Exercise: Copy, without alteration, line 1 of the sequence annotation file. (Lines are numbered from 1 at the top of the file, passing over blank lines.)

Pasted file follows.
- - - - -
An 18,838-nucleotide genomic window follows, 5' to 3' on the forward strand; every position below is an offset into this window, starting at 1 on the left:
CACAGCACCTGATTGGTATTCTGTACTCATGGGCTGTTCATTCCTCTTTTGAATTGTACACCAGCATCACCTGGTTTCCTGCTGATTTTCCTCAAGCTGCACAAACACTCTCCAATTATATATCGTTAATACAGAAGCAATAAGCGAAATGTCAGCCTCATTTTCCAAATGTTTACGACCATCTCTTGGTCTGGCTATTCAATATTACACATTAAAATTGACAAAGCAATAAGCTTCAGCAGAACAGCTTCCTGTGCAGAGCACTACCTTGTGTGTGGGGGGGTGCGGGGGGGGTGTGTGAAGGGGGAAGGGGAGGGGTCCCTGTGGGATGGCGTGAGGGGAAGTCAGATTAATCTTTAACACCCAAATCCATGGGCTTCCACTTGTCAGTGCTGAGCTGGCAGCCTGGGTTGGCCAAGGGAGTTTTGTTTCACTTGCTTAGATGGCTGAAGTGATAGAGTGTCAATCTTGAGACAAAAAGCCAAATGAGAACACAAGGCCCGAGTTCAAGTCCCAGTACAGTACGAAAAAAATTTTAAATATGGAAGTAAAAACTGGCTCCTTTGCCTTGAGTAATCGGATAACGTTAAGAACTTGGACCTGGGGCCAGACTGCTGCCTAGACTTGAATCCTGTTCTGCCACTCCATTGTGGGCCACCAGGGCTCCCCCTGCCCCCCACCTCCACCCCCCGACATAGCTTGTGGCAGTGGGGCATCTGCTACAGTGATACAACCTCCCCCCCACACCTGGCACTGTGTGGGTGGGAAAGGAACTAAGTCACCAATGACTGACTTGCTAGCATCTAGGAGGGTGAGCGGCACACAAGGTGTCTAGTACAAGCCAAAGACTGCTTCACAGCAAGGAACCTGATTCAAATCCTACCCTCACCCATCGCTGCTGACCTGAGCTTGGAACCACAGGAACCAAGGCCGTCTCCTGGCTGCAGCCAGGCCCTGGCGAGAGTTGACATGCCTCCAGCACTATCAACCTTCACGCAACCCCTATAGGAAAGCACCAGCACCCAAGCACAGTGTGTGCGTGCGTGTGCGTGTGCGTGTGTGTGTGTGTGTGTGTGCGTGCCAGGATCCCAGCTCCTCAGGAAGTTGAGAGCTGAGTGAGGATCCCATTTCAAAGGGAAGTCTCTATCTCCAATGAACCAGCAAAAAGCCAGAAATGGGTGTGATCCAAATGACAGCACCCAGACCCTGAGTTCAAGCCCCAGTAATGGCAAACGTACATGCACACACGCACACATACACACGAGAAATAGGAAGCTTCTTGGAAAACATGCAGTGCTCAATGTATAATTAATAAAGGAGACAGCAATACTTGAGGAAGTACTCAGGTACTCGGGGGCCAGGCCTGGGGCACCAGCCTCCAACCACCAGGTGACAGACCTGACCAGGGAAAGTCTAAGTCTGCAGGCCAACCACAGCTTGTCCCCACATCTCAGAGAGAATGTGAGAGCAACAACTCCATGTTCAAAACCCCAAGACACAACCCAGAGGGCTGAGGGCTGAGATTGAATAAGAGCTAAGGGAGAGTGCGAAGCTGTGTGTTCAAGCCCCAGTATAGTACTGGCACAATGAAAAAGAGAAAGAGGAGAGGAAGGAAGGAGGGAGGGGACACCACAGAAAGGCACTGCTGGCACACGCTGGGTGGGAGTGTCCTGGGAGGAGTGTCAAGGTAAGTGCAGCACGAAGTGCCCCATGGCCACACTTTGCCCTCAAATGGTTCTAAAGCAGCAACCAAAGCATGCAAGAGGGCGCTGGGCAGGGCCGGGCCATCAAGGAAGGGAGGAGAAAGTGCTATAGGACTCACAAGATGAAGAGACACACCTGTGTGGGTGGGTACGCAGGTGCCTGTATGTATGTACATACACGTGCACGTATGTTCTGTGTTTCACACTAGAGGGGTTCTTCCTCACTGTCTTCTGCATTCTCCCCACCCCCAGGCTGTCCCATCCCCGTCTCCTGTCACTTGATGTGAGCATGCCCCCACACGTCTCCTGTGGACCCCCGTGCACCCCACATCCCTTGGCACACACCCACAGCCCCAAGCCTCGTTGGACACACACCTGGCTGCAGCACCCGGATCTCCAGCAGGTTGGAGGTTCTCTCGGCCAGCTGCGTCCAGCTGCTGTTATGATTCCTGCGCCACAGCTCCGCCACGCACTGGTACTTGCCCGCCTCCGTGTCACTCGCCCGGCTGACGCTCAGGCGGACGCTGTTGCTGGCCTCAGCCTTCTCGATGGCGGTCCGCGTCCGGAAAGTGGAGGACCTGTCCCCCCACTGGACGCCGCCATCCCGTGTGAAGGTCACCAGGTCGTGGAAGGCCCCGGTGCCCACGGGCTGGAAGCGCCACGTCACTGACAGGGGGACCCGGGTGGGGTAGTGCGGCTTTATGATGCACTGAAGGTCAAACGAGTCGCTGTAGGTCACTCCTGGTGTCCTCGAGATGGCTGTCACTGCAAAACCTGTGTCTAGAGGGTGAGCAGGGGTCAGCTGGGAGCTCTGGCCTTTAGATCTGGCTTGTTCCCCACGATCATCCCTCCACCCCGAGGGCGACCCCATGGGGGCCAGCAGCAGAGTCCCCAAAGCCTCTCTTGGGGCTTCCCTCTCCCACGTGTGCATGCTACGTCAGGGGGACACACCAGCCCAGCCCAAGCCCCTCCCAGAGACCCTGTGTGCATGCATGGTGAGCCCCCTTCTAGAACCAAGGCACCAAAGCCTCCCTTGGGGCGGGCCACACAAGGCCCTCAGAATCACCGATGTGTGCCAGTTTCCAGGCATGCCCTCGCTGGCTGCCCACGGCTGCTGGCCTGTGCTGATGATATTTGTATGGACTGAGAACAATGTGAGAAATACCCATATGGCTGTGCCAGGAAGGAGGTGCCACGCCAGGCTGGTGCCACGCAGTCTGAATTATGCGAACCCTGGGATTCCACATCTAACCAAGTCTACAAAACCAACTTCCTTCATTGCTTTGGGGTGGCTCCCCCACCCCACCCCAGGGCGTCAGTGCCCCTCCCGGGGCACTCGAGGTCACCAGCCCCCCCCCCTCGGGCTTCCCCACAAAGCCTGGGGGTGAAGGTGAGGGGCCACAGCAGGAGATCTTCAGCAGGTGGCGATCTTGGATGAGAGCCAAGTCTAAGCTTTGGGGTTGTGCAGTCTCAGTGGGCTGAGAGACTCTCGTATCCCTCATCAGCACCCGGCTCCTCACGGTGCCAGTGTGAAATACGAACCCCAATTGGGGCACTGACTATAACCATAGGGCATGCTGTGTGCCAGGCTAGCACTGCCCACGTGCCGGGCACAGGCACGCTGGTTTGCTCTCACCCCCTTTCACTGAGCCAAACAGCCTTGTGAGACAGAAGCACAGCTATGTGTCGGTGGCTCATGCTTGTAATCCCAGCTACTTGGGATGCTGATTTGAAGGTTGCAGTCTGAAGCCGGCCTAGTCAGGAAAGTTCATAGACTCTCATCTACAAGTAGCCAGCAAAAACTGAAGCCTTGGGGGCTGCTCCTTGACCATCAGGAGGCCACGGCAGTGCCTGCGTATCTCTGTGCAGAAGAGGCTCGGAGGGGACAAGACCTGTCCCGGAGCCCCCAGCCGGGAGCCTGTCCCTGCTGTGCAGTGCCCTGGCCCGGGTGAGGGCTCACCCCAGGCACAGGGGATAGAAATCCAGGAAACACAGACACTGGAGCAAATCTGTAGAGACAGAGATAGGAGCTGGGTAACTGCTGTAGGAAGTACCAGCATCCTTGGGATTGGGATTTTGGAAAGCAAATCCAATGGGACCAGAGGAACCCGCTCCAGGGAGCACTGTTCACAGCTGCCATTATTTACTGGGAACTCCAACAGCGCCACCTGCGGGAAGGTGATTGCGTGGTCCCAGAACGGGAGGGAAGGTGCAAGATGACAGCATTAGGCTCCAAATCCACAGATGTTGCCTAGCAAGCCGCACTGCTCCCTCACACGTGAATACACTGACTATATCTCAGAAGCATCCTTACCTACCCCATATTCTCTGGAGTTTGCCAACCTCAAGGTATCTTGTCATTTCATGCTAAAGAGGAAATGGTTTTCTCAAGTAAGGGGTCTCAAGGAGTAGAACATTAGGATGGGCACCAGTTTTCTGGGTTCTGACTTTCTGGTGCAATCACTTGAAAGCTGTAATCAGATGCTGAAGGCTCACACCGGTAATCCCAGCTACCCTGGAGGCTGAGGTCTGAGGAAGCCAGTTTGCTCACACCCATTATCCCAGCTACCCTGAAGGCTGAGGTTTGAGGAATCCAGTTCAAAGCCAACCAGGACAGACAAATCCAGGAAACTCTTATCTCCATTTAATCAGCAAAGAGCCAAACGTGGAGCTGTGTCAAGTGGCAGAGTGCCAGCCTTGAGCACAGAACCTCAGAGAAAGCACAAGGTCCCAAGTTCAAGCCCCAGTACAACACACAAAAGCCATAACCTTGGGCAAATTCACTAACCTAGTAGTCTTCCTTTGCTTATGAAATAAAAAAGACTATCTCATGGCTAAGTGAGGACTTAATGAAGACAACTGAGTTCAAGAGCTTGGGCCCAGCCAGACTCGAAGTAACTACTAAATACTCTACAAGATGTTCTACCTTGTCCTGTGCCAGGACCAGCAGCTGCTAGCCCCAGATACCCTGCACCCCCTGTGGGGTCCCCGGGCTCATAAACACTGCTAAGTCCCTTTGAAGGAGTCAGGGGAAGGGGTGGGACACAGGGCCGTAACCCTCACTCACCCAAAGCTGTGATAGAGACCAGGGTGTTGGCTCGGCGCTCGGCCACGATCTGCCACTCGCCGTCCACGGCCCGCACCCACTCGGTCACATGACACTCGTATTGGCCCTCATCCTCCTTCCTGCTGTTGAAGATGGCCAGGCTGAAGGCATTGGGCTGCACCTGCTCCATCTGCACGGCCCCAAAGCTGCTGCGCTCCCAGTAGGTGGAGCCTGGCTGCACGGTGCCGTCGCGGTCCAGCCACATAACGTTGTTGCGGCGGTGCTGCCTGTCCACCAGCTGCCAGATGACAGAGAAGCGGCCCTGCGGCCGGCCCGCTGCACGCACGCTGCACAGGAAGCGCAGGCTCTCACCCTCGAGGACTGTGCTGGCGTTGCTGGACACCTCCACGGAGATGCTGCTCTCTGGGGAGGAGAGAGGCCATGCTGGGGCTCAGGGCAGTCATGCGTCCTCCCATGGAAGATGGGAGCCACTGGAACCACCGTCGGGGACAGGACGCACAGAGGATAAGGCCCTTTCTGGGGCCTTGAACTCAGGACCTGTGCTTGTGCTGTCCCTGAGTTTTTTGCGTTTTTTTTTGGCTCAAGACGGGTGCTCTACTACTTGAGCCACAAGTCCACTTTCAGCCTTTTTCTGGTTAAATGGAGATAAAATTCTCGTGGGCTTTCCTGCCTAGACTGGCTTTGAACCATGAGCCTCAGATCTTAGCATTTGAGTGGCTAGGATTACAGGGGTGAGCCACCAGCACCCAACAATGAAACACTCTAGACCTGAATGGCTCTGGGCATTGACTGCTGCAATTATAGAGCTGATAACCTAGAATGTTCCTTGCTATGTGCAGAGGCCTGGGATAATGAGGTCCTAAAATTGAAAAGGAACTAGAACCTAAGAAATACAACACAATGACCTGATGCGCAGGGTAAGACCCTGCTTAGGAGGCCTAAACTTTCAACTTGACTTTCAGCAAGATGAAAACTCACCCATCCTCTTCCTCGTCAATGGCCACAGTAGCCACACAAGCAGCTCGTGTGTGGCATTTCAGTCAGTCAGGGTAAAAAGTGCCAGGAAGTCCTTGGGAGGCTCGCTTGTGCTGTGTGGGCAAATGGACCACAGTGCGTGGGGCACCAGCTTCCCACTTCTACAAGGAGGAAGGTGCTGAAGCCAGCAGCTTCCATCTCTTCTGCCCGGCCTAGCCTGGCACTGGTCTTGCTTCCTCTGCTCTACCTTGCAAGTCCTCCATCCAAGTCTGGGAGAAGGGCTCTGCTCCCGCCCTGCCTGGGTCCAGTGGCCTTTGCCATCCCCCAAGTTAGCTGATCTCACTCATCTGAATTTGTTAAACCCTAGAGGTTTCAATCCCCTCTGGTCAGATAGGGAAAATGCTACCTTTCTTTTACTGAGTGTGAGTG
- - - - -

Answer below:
An 18,838-nucleotide genomic window follows, 5' to 3' on the forward strand; every position below is an offset into this window, starting at 1 on the left: